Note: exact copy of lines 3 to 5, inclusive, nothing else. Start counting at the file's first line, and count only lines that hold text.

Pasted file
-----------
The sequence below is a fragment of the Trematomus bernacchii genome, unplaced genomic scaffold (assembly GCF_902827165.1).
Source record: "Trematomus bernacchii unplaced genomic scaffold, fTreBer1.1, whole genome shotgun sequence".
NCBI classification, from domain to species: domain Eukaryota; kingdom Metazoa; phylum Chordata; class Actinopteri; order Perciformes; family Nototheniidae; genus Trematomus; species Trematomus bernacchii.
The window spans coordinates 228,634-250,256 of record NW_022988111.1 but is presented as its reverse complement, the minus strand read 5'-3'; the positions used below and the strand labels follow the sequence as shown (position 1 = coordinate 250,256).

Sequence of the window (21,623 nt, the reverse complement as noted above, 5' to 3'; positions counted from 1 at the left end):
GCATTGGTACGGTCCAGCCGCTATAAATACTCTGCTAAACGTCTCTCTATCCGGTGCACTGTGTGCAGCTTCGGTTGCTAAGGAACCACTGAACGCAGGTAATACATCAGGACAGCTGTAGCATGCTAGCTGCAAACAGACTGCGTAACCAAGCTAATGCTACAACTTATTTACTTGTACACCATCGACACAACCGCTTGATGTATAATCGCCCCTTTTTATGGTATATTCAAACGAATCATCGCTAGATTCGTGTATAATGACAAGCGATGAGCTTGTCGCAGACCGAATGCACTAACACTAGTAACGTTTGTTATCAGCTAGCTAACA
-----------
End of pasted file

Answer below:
NCBI classification, from domain to species: domain Eukaryota; kingdom Metazoa; phylum Chordata; class Actinopteri; order Perciformes; family Nototheniidae; genus Trematomus; species Trematomus bernacchii.
The window spans coordinates 228,634-250,256 of record NW_022988111.1 but is presented as its reverse complement, the minus strand read 5'-3'; the positions used below and the strand labels follow the sequence as shown (position 1 = coordinate 250,256).

Sequence of the window (21,623 nt, the reverse complement as noted above, 5' to 3'; positions counted from 1 at the left end):